The best YA books on the autistic experience/outsider experiences

Who am I?

We all have important stories to tell. So my mission in life is to tell stories from many different perspectives. To date, I’ve written novels narrated by a 13th-century woman, a gruff North Idaho detective, a 14-year-old boy, a sorcerer, and even a tree! To write all my characters, I start with my own experiences of course –March Wong in The Eagle Tree draws on my own experiences growing up in China and from my experience working with neurodivergent children. But I don’t stay locked in my own perspective. Instead, I use my stories to continuously stretch our understanding of what it means to be human. 


I wrote...

The Eagle Tree

By Ned Hayes,

Book cover of The Eagle Tree

What is my book about?

The Eagle Tree became a national bestseller and was listed as one of the Top 5 Books on the Autistic experience.

Fourteen-year-old March Wong knows all about trees. In fact, March will do anything in his power to save a beloved tree, including enlisting unlikely support from relatives, classmates, and even his bitter neighbor. In taking a stand, March will come face-to-face with frightening possibilities: Even if he manages to save the Eagle Tree, is he risking himself and his mother to do it? Intertwining themes of humanity and ecology, The Eagle Tree eloquently explores what it means to be a part of a family, a society, and the natural world that surrounds and connects us.

The books I picked & why

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The Reason I Jump: The Inner Voice of a Thirteen-Year-Old Boy with Autism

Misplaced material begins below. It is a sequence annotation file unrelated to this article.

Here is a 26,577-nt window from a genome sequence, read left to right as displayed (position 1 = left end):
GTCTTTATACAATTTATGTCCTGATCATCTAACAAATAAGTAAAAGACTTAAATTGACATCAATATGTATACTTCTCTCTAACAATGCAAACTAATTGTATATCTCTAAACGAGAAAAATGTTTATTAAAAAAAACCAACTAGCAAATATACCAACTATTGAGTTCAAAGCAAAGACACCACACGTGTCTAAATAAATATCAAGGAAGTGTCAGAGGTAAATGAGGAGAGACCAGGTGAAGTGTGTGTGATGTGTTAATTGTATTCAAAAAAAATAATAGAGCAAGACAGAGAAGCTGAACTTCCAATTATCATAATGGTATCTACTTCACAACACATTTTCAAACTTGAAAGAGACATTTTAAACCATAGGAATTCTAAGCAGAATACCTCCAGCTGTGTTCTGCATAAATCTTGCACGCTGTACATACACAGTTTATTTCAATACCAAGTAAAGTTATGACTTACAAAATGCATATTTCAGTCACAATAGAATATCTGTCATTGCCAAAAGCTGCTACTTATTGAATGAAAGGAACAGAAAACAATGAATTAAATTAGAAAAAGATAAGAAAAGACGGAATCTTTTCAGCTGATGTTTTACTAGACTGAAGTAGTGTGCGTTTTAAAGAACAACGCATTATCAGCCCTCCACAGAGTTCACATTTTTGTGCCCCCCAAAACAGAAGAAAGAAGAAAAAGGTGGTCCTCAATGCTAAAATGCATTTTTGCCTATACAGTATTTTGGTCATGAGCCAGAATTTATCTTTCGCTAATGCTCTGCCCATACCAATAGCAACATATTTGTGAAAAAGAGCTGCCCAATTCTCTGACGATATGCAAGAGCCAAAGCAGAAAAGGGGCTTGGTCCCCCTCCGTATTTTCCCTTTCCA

By Naoki Higashida, KA Yoshida (translator), David Mitchell (translator)

Book cover of The Reason I Jump: The Inner Voice of a Thirteen-Year-Old Boy with Autism

Why this book?

The Reason I Jump is a fascinating look inside the mind of a neurodivergent young man who shares his hopes, his dreams, and his unique perspective on the culture we all live in. I learned so much about Naoki’s unique point of view and grew to have great empathy for his inability to easily communicate his needs to others. This is a fully embodied look at our world from someone who sees from a different point of view, a non-verbal Japanese young man who has lived a rich and full life but doesn’t see the world the same as neurotypical people. 

I love the way that Naoki’s full humanity comes through in this nonfiction book, ably translated and written down in English by the bestselling literary superstar David Mitchell. Read it, and you’ll love Naoki as well!


Joey Pigza Swallowed the Key

By Jack Gantos,

Book cover of Joey Pigza Swallowed the Key

Why this book?

Joey Pigza Swallowed the Key recalls my days teaching at a “special school” for kids who had a variety of neurodivergent behaviors and ways of being in the world. Joey reminds me of several of my brilliant, exasperating, fantastically-minded, and extremely energetic students. Joey is full of heart and excitement – and he gets so excited that sometimes he makes terrible choices. The book is antic and intense – just like Joey – and I totally empathized with Joey’s choices (both good and bad). Highly recommended for anyone who loves kids, or was once a kid. And if you’ve forgotten how to be a kid, Joey will remind you!